There are places all over the country (many of them small towns and rural areas) where housing is affordable on a modest income. If online work can provide a modest income sufficient to buy a home in an out-of-the-way area, technology will truly have served one of its primary purposes of improving people's quality of life.
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I certainly hope that the work-from-home options are kept in place for those who wish to fulfill their jobs remotely.

Not if USian "JCs" have anything to say about it.

CEOs are getting sick of staff working from home

Enthusiasm for a return to the office has been most pronounced in the US banking sector, where CEOs have been vocal about wanting to bring people back. Goldman Sachs (GS) chief executive David Solomon earlier this year called working from home an "aberration" and has ordered staff back in. JPMorgan (JPM) has told the majority of staff to return by September. Morgan Stanley (MS) boss James Gorman made headlines this week when he said: "If you can go into a restaurant in New York City, you can come into the office and we want you in the office."

The push to get people back in the office comes as bosses worry about the inefficiency of remote working. UBS' senior leader survey found 88% think productivity suffers when people work from home.


https://uk.finance.yahoo.com/news/ubs-ceo-survey-work-from-h...

Does the "JC" care about the inefficiency of you spending hours every week commuting? Nope.

Does the "JC" care about what sort of housing you can afford in the city? Not one whit.

Does the "JC" care about the cost and inconvenience of child care? Not his problem.

"JC" says "Your job is where I say it it. Show up where I tell you to show up, or you are a voluntary quit"

Steve
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I certainly hope that the work-from-home options are kept in place for those who wish to fulfill their jobs remotely. It is the single best way to relieve the affordable housing shortage in areas like San Francisco, New York, and Washington, D.C.

Most of the tech companies are going to a hybrid system, where you work in the office 2-3 days a week and remote the rest of the time. Amazon was planning on full time office, but they caved and went hybrid. Google went hybrid, but then caved and went more hybrid.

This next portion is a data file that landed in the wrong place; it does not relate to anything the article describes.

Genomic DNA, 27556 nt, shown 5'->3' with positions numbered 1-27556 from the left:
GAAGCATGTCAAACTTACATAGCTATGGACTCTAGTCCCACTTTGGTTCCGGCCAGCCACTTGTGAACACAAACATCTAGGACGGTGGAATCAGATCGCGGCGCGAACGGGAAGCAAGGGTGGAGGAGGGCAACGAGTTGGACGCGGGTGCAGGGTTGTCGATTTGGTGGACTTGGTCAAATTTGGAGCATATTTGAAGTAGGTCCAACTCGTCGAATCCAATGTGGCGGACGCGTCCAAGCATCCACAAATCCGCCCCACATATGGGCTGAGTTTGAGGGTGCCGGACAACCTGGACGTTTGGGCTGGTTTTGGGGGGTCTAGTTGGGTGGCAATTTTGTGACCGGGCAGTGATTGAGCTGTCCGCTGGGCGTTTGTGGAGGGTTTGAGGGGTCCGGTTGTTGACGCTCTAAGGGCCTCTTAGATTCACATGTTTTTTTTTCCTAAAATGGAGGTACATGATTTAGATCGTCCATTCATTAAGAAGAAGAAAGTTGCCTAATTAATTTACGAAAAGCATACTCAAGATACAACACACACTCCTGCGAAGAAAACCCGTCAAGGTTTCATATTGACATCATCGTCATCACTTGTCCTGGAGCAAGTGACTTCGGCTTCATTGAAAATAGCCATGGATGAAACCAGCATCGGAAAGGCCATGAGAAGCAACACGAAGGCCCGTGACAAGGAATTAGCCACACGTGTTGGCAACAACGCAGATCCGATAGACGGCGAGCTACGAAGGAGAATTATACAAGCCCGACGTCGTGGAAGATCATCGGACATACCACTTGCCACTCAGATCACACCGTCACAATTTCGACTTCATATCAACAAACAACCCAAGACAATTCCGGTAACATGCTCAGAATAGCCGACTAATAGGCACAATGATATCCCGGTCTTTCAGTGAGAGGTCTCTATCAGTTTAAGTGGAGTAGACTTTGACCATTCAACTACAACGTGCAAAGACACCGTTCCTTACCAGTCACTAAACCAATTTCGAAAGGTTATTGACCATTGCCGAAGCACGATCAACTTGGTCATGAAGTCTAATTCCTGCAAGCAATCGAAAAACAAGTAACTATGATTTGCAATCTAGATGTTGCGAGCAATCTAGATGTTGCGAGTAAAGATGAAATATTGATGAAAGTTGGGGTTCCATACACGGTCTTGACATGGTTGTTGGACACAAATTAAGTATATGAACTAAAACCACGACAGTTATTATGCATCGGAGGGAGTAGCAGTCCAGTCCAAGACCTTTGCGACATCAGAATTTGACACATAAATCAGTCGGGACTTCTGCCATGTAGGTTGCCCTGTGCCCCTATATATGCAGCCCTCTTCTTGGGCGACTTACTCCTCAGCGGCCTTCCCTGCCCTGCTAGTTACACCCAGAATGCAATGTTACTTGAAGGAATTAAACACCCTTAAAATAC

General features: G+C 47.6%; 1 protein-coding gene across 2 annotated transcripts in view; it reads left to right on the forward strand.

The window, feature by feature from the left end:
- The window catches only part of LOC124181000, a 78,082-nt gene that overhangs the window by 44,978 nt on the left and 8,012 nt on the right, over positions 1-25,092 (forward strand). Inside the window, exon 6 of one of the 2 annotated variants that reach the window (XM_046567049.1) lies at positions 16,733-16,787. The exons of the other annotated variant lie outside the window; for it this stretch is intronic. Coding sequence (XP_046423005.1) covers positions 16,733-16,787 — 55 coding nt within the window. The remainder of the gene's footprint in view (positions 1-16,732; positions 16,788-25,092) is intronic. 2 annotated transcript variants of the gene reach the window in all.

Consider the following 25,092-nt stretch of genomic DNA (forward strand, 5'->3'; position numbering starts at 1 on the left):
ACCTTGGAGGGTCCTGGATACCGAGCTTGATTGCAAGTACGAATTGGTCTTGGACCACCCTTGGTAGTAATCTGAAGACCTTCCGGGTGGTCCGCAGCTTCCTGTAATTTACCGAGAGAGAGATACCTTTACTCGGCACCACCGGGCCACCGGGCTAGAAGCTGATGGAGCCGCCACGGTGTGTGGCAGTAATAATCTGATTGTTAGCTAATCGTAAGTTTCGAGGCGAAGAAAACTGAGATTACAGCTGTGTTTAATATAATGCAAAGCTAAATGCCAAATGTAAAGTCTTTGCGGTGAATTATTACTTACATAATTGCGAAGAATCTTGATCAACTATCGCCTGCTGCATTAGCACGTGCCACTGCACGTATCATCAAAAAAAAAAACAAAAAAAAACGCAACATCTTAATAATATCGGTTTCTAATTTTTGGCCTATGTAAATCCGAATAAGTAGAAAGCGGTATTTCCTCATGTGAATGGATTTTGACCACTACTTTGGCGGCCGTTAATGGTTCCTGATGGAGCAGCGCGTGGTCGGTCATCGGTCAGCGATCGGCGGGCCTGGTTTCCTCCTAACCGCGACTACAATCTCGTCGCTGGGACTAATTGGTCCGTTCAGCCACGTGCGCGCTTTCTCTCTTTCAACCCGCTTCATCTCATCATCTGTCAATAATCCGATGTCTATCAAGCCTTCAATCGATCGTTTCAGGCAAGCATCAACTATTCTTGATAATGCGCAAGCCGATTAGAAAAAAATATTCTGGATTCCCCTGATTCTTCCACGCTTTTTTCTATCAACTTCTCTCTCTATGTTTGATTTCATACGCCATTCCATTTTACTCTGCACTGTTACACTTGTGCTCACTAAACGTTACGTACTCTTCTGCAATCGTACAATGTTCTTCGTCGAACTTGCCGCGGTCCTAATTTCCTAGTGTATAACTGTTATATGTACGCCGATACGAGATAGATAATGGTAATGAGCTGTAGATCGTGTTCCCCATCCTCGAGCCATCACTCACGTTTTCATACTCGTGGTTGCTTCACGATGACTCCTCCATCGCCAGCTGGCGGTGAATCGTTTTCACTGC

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Turn the gorgeous Appalachians into work from home homeland, radically shifting everything about America from Georgia north into Pennsylvania.


David fb
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Turn the gorgeous Appalachians into work from home homeland,...

Need decent internet first.

IP
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Same thing with the White Mountains; hunting, fishing, skiing and hiking all within a couple of hours drive from the ocean. This area has some crystal clear streams and rivers with some incredible wild trout fishing. You only want to watch for bears and huge moose. I have encountered both and was more afraid of the moose as they have no fear.

The only draw back IS lousy internet service. While this area had TV stations delivered by wire back in the 60's as cities like Berlin and Gorham are surrounded by mountains, originally you could only get 4 channels. There were 3 English and one French Canadian.

The situation still has not changed much in the woodland countryside.
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Need decent internet first.

Piece on the news sometime last week, about a small town/rural county that took it upon itself to build out a broadband network for all it's residents as a county utility. The report noted that, in several states, that is illegal, because the coms companies had the states pass laws prohibiting broadband being offered as a city or county utility. Of course, the "job creators" will continue to cherry pick the most profitable places to offer the service.

Steve
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Affordable internet and health insurance not tied to employment, the latter problem being particularly solved.